Lack of caution on social media diminishes school reputation
We live in a world where a simple click of a button is a catalyst. What we post could completely alter our lives, and we need to make sure that we are more responsible when it comes to social media.
Snapchat stories and live videos on Instagram are supposed to showcase our lives to others, but we should only be showing the positive. Filming fights and posting them online projects a negative image of our school and broadcasts it to the world. As students, we cannot control how our school is perceived, but we can change our image.
What we post on social media does have impact on our school and community. Local news organizations can easily find our posts and report about issues in our district.
We think when we post an offensive picture or prank video gone wrong that the scope of our viewership is the number of followers we have. That’s not always the case. We represent the Grosse Pointe community, and our community sees all.
In addition to giving our school a bad reputation, what we post online can attack people personally. Everyone makes mistakes in high school. However, we live in an age where our mistakes can be documented and posted for the world to see. Our blunders are no longer ephemeral—they are immortalized.
Furthermore, the people who star in the photos and videos posted are not the people who post them. These people fall victim to their peers. We need to stop caring about retweets and make sure we are not harassing our peers.
Even if you are not the focal point of an inappropriate post, you can be associated with it. The slip-up going viral around the school may not be yours, but your reputation can still plummet. Being the collateral damage to a scandal can be as detrimental as being the center of one.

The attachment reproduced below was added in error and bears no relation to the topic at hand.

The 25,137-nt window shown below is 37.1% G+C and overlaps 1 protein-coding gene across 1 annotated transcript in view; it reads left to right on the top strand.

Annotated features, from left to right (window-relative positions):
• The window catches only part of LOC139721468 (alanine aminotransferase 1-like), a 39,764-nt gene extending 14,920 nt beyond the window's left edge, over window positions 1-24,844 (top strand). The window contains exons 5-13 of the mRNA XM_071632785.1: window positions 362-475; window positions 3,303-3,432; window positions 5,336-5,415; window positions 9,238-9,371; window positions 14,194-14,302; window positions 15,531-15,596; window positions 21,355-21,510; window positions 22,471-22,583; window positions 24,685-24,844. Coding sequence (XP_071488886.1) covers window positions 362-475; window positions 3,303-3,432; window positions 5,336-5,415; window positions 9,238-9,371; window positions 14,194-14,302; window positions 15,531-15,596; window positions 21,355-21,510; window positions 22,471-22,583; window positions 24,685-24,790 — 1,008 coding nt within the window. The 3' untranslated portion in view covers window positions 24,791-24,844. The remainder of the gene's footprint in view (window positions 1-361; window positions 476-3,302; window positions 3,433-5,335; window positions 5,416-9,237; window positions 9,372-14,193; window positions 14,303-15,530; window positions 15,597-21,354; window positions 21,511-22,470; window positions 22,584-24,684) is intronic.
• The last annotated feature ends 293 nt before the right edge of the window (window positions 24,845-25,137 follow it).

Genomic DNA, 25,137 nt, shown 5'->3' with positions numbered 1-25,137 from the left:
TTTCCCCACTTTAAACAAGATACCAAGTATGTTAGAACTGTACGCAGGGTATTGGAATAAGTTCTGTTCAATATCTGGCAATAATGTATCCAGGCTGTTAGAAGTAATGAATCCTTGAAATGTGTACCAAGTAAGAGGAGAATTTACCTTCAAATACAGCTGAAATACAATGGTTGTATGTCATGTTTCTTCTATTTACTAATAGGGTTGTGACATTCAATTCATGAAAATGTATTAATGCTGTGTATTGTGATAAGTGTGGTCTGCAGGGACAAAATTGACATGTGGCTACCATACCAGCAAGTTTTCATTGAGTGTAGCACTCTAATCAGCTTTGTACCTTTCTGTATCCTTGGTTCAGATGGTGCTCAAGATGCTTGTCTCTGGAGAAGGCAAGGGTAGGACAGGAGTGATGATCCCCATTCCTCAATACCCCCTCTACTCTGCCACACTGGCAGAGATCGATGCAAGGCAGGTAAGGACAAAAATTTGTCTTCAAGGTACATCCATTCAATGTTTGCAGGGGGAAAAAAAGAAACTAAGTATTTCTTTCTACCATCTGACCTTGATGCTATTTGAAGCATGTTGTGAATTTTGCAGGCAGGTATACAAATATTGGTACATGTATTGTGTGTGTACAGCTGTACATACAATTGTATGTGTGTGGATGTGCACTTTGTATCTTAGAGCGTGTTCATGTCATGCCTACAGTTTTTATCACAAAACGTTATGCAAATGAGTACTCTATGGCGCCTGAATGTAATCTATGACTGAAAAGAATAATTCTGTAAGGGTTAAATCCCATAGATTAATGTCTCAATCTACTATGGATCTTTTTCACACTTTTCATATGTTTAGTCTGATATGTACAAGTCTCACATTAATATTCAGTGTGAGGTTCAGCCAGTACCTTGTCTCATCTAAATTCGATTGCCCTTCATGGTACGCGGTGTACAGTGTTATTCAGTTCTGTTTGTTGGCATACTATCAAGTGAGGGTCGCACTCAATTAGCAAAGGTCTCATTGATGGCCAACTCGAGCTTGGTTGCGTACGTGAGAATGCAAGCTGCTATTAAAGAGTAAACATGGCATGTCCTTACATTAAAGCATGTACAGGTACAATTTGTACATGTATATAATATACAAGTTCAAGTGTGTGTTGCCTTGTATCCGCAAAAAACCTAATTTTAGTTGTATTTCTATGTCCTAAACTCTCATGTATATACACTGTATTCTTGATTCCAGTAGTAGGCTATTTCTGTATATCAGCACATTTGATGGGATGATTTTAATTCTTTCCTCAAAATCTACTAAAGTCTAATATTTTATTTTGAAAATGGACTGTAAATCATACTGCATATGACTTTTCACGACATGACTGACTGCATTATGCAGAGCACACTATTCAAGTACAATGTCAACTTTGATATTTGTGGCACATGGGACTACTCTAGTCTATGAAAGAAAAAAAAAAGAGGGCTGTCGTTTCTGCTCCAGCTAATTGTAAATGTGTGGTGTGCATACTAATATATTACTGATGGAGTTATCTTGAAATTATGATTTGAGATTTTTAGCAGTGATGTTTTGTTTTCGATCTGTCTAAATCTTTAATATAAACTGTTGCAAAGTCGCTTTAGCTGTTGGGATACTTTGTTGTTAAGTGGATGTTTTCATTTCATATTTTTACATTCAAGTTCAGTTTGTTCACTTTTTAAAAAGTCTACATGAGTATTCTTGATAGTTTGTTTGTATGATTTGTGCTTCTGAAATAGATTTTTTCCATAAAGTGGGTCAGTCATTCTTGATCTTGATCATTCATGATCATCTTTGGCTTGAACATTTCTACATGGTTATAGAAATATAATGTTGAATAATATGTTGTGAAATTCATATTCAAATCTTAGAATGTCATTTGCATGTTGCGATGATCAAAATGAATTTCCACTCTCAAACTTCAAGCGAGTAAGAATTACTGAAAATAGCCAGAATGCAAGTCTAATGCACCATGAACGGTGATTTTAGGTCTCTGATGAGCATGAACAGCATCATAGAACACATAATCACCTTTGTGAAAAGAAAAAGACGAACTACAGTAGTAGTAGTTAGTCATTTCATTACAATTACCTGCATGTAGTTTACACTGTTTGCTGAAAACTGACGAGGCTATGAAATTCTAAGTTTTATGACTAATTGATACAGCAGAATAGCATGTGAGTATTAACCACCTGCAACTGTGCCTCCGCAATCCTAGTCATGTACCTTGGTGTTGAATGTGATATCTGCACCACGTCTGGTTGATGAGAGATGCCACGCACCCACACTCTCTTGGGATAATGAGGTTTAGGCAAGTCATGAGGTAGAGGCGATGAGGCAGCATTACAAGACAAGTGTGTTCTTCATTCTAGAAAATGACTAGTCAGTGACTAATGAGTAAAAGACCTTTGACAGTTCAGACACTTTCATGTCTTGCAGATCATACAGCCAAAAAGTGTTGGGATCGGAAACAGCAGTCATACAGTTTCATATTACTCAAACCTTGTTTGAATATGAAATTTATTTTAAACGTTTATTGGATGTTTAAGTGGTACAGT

That said, not everything posted online is technically public. But, even the most private accounts are not safe. Fake Instagram accounts (“finstas”) are often used to vent about problems and gossip about others. Posts can be screenshot and shown to others. What you post is not locked in a vault on a private account. A finsta is not the equivalent to a diary and any one of your followers can expose your secrets publically.
Not only will comments about other students get out. Anything said about teachers can and will get out and will result in a real-life consequence. When it comes to a school-related matter, we cannot hide behind our screens. What we say online does not stay there.
At a time when we’re trying to market ourselves to colleges and future employers, we shouldn’t be airing our dirty laundry online for all to see. Any affiliation with illegal activities, violence or bullying is a huge red flag. A need to get a reaction from our peers should not eclipse the need to maintain a good image.
We are lucky to have access to Snapchat, Twitter and Instagram while on school Wi-Fi, and that is a privilege our school can easily take away. In order to maintain this liberty, we should not depict North as an unsafe space for students or ridicule other students and the staff.
The mistakes we make in high school don’t have to haunt us forever, but if we aren’t careful about what we post, they will.
So be wary of your social media habits. What you do and say is accessible by a quick Google search. It will follow you.